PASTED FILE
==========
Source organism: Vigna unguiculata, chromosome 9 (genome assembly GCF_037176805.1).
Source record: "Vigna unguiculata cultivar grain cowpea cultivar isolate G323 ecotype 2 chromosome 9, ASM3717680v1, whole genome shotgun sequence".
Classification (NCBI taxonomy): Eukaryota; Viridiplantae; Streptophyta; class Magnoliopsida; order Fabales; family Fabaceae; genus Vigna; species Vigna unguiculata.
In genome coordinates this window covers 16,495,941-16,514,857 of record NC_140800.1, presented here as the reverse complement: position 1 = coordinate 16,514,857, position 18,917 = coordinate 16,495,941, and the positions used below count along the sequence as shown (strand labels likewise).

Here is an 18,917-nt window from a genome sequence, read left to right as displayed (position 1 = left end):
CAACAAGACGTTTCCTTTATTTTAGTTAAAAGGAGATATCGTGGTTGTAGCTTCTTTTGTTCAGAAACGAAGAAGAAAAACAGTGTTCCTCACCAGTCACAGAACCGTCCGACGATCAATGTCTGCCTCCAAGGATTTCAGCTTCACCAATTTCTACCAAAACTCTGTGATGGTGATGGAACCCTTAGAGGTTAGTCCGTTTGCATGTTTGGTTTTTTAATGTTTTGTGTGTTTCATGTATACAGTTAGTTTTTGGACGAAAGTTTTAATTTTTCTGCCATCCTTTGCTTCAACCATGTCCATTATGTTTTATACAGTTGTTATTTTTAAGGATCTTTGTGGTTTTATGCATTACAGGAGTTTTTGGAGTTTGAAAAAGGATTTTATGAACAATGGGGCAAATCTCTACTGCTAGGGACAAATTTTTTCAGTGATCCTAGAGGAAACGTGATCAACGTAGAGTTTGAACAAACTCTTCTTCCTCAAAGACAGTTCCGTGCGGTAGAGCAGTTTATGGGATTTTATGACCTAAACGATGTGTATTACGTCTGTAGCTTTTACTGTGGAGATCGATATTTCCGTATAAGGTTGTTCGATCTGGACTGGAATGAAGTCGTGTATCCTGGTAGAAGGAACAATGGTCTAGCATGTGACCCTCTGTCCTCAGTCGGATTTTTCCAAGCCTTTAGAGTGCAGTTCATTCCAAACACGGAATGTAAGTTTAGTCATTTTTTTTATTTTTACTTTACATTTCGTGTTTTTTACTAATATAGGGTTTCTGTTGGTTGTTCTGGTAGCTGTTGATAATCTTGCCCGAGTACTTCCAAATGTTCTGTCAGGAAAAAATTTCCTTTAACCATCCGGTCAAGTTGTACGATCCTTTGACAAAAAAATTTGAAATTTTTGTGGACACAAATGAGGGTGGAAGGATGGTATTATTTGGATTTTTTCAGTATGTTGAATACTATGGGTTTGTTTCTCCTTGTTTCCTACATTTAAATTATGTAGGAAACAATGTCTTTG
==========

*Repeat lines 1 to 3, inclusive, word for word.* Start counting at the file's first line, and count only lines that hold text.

Source organism: Vigna unguiculata, chromosome 9 (genome assembly GCF_037176805.1).
Source record: "Vigna unguiculata cultivar grain cowpea cultivar isolate G323 ecotype 2 chromosome 9, ASM3717680v1, whole genome shotgun sequence".
Classification (NCBI taxonomy): Eukaryota; Viridiplantae; Streptophyta; class Magnoliopsida; order Fabales; family Fabaceae; genus Vigna; species Vigna unguiculata.